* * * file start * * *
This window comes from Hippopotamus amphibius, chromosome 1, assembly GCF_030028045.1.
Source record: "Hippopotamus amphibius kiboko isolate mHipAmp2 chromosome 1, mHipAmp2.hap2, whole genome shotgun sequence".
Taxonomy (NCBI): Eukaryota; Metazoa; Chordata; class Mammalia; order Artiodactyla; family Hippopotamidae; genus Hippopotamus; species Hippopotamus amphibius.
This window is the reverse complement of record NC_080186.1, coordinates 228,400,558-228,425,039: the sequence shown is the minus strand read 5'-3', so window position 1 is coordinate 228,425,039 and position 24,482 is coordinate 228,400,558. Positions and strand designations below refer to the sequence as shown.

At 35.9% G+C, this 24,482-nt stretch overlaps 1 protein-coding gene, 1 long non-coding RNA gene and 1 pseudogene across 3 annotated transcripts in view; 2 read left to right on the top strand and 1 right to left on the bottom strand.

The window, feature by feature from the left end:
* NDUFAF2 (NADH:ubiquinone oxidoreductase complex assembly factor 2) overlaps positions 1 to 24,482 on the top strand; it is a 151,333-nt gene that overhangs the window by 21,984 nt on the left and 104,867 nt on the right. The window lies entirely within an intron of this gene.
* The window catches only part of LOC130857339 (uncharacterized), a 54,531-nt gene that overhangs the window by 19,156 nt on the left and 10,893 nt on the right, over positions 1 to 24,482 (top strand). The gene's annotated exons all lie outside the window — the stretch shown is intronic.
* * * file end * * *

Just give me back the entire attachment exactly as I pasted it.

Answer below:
This window comes from Hippopotamus amphibius, chromosome 1, assembly GCF_030028045.1.
Source record: "Hippopotamus amphibius kiboko isolate mHipAmp2 chromosome 1, mHipAmp2.hap2, whole genome shotgun sequence".
Taxonomy (NCBI): Eukaryota; Metazoa; Chordata; class Mammalia; order Artiodactyla; family Hippopotamidae; genus Hippopotamus; species Hippopotamus amphibius.
This window is the reverse complement of record NC_080186.1, coordinates 228,400,558-228,425,039: the sequence shown is the minus strand read 5'-3', so window position 1 is coordinate 228,425,039 and position 24,482 is coordinate 228,400,558. Positions and strand designations below refer to the sequence as shown.

At 35.9% G+C, this 24,482-nt stretch overlaps 1 protein-coding gene, 1 long non-coding RNA gene and 1 pseudogene across 3 annotated transcripts in view; 2 read left to right on the top strand and 1 right to left on the bottom strand.

The window, feature by feature from the left end:
* NDUFAF2 (NADH:ubiquinone oxidoreductase complex assembly factor 2) overlaps positions 1 to 24,482 on the top strand; it is a 151,333-nt gene that overhangs the window by 21,984 nt on the left and 104,867 nt on the right. The window lies entirely within an intron of this gene.
* The window catches only part of LOC130857339 (uncharacterized), a 54,531-nt gene that overhangs the window by 19,156 nt on the left and 10,893 nt on the right, over positions 1 to 24,482 (top strand). The gene's annotated exons all lie outside the window — the stretch shown is intronic.